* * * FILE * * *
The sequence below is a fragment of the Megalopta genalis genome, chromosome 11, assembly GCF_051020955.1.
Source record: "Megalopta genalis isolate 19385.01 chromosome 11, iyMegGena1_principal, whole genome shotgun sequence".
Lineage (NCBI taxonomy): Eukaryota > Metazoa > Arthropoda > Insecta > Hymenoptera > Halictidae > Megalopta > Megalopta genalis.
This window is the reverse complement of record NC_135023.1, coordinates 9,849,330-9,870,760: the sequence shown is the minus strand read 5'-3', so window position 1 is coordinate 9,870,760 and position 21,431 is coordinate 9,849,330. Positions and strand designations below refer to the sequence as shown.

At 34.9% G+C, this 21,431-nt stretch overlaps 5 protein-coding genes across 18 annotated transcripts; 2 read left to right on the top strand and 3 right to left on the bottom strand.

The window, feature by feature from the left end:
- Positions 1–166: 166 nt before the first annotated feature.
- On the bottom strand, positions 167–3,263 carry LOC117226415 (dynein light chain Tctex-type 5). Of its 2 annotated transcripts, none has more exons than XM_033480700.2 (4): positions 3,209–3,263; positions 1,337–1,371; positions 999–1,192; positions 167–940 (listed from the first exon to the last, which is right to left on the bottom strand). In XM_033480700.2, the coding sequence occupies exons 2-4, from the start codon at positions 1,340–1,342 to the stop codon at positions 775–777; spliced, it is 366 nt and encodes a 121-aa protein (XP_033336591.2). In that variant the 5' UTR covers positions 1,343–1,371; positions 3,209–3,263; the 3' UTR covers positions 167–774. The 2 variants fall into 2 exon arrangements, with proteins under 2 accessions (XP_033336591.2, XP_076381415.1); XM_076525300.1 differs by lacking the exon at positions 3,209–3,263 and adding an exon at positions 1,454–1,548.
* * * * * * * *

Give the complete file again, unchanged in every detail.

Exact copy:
The sequence below is a fragment of the Megalopta genalis genome, chromosome 11, assembly GCF_051020955.1.
Source record: "Megalopta genalis isolate 19385.01 chromosome 11, iyMegGena1_principal, whole genome shotgun sequence".
Lineage (NCBI taxonomy): Eukaryota > Metazoa > Arthropoda > Insecta > Hymenoptera > Halictidae > Megalopta > Megalopta genalis.
This window is the reverse complement of record NC_135023.1, coordinates 9,849,330-9,870,760: the sequence shown is the minus strand read 5'-3', so window position 1 is coordinate 9,870,760 and position 21,431 is coordinate 9,849,330. Positions and strand designations below refer to the sequence as shown.

At 34.9% G+C, this 21,431-nt stretch overlaps 5 protein-coding genes across 18 annotated transcripts; 2 read left to right on the top strand and 3 right to left on the bottom strand.

The window, feature by feature from the left end:
- Positions 1–166: 166 nt before the first annotated feature.
- On the bottom strand, positions 167–3,263 carry LOC117226415 (dynein light chain Tctex-type 5). Of its 2 annotated transcripts, none has more exons than XM_033480700.2 (4): positions 3,209–3,263; positions 1,337–1,371; positions 999–1,192; positions 167–940 (listed from the first exon to the last, which is right to left on the bottom strand). In XM_033480700.2, the coding sequence occupies exons 2-4, from the start codon at positions 1,340–1,342 to the stop codon at positions 775–777; spliced, it is 366 nt and encodes a 121-aa protein (XP_033336591.2). In that variant the 5' UTR covers positions 1,343–1,371; positions 3,209–3,263; the 3' UTR covers positions 167–774. The 2 variants fall into 2 exon arrangements, with proteins under 2 accessions (XP_033336591.2, XP_076381415.1); XM_076525300.1 differs by lacking the exon at positions 3,209–3,263 and adding an exon at positions 1,454–1,548.